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Doctors at Blessing’s Heart & Vascular Center provide a range of heart failure therapies that enable you to enjoy a better quality of life.

Signs of Heart Failure

A weakened heart pumps less blood to organs, which affects their ability to function. This causes some organs, such as the lungs and kidneys, to retain fluid. Over time, signs of fluid retention and heart failure progressively worsen.

Symptoms of heart failure include:

  • Shortness of breath, especially when lying down or after exertion like climbing stairs

  • Swelling (edema) in the ankles, feet, legs, stomach and veins in the neck

  • Weight gain

  • Unusual fatigue

  • Frequent urination

  • A cough that worsens at night or when lying down

  • Impaired thinking

Types of Heart Failure

There are several types of heart failure including:

  • Congestive heart failure, which occurs when organs cannot properly function due to lack of blood flow from your weakened heart. Fluid backs up into your lungs, liver, abdomen and lower extremities. Fluid in the lungs, called pulmonary edema, makes breathing difficult.

  • Left-sided heart failure, or systolic dysfunction, which occurs when your weakened heart does not contract with enough force. As a result, your heart cannot pump enough oxygen-rich blood to the rest of your body.

  • Right-sided heart failure, or diastolic dysfunction, which occurs when heart ventricles that collect blood become stiff, preventing your heart from filling with enough blood.

Causes of Heart Failure

Heart disease is the leading cause of heart failure. People with heart disease often have atherosclerosis, a condition that causes plaque to build up and narrow the arteries. Narrowed arteries restrict blood flow to your heart. Learn more about heart disease.

Other risk factors for heart failure include:

  • Damage from previous heart attack

  • Congenital heart defects present since birth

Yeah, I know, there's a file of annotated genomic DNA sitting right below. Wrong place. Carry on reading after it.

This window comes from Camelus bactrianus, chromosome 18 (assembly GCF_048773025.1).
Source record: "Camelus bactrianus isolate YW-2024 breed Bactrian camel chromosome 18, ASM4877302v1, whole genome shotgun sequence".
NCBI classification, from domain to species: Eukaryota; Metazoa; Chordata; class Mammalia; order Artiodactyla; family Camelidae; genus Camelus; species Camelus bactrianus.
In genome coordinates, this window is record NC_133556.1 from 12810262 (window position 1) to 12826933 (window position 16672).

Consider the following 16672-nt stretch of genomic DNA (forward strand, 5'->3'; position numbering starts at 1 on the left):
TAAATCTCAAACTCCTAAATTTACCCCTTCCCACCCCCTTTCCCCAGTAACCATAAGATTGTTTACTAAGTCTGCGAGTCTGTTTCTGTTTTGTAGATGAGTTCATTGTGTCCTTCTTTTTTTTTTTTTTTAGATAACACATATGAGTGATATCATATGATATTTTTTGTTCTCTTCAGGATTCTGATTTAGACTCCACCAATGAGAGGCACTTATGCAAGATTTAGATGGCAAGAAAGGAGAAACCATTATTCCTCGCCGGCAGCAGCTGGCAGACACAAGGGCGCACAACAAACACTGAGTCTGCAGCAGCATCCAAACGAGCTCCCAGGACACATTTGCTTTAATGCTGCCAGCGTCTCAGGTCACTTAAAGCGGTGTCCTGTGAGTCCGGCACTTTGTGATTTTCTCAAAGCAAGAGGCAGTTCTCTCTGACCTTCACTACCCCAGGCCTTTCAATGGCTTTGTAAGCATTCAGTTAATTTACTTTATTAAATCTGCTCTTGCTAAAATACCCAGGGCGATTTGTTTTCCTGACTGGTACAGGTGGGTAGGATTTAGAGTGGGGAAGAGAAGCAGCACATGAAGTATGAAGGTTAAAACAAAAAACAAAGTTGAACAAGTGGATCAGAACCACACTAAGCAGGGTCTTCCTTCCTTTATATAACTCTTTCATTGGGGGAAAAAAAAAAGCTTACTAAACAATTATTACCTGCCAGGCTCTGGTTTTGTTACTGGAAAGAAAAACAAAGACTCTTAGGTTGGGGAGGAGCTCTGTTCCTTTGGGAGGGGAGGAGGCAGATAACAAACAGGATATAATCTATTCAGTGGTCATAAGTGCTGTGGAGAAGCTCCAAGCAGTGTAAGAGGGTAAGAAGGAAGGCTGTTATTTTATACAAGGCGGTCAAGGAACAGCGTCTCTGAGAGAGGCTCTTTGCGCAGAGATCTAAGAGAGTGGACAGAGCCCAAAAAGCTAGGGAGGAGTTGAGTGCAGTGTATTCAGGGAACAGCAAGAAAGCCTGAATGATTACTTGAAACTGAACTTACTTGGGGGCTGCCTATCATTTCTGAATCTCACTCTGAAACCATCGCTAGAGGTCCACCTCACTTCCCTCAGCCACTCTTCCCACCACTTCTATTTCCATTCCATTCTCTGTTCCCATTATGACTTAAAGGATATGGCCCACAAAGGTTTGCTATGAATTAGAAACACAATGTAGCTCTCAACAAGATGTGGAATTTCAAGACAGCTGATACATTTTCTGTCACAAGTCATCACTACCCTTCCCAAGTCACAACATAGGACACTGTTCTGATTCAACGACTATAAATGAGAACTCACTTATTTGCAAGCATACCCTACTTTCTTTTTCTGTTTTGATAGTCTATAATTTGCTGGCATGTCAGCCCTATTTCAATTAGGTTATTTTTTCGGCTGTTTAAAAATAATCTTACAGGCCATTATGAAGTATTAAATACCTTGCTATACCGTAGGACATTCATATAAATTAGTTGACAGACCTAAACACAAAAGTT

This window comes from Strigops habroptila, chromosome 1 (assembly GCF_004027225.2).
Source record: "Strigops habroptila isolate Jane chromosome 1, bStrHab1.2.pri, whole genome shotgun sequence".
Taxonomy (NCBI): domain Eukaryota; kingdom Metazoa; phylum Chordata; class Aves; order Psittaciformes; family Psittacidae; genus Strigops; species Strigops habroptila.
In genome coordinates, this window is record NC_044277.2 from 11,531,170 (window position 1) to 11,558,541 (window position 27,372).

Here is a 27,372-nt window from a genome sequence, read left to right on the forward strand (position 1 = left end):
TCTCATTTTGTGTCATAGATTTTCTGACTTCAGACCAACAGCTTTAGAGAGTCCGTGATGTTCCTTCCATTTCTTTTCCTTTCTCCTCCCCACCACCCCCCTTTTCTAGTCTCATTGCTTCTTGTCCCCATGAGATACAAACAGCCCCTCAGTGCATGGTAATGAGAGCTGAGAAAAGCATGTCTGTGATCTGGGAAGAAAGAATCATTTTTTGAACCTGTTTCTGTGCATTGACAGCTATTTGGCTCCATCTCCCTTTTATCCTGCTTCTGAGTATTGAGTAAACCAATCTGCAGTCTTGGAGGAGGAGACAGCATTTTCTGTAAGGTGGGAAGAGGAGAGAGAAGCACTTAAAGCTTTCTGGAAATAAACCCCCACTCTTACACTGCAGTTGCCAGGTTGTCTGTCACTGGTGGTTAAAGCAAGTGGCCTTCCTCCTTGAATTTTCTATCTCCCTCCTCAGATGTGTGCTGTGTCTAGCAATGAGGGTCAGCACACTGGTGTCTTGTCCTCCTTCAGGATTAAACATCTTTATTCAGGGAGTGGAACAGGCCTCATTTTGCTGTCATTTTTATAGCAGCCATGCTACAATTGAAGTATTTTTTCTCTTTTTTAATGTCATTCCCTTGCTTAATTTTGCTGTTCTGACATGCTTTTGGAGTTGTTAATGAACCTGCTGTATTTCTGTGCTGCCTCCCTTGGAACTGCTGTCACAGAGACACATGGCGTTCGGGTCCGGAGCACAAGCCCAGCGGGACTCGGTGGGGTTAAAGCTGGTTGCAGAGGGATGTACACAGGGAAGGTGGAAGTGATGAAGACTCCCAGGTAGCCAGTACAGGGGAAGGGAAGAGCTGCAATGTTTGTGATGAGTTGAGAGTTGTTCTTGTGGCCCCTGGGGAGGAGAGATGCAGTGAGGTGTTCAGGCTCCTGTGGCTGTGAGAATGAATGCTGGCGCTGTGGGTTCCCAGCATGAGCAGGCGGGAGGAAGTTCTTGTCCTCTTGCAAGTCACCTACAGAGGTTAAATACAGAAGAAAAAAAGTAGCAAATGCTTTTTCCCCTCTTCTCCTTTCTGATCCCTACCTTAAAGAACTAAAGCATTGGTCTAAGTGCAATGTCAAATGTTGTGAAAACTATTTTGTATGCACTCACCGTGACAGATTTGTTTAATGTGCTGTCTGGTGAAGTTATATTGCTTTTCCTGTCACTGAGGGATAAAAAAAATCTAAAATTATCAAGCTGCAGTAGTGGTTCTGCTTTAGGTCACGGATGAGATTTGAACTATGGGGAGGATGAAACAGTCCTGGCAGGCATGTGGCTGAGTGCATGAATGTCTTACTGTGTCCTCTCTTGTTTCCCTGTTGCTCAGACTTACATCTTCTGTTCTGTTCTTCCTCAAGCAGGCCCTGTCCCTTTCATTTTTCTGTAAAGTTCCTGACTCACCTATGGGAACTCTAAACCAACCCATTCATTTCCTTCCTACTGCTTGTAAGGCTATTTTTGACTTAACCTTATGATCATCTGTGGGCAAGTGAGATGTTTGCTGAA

• High blood pressure

  • Heart valve disease

  • Arrhythmia

  • Heart muscle inflammation (myocarditis)

  • Diabetes

  • Excess weight

  • Thyroid problems

  • Drug or alcohol abuse

  • Cancer treatments, including chemotherapy and radiation

Diagnosing Heart Failure

In addition to a physical exam and evaluation of symptoms, our heart specialists use the latest technology to quickly and accurately diagnose heart failure.

Our tests include:

  • Echocardiogram (echo): This ultrasound test measures your heart’s pumping action, which is known as ejection fraction.

  • Electrocardiogram (EKG/ECG): This procedure measures your heart’s electrical activity. The reading shows whether your heart is enlarged, has an irregular heartbeat (arrhythmia) or if there are signs of damage from a heart attack.

  • Nuclear heart scan: This test shows blood flow and supply to the heart and reveals whether your heart tissue is damaged. A positron emission tomography (PET) scan is one type of nuclear heart scan.

  • Coronary angiogram: Your doctor injects dye through a catheter into your coronary arteries, which supply blood to the heart. The dye flows into your blood vessels and any blockages show up on special X-rays.

  • Chest X-rays: These images show if your heart is enlarged due to possible heart failure or if your lungs contain fluid (pulmonary edema) due to heart failure.

  • Stress test: Your doctor monitors your heart rate as you walk slowly on a treadmill. An exercise stress test can detect artery disease and gauge your body’s response to your heart’s weakened pumping action.

  • Holter monitor: This battery-operated portable EKG/ECG device continuously measures and records your heart’s electrical activity for up to 48 hours.

Heart Failure Treatments

There is no cure for heart failure, but treatment can minimize symptoms and prevent further heart damage. Our heart specialists work with you to develop a treatment plan that helps you enjoy life to the fullest.

Heart failure treatment options at Blessing include:

  • Medications: Depending on the type and severity of your condition, your doctor may prescribe medicine to lower blood pressure, eliminate excess fluid, regulate your heart rate or relax blood vessels.

  • Lifestyle changes: Your doctor can help you make certain lifestyle changes that will improve your heart health. These changes may include eating a healthier diet, getting regular exercise, quitting smoking and monitoring your blood pressure.

  • Heart devices: As your heart weakens, you may need a device such as a pacemaker or implantable cardioverter defibrillator (ICD) to help your heart maintain a healthy rhythm. Learn more about heart surgery at Blessing.

  • Cardiac rehab: At Blessing’s cardiac rehab program, our team of cardiac specialists and exercise physiologists work with you to improve your heart health and fitness level. We also have dietitians and social workers who can help you stop smoking and eat healthier. Learn more about cardiac rehab.

Contact Us

To schedule an appointment with a cardiologist, please call 217-214-3424To view upcoming heart related events please click here.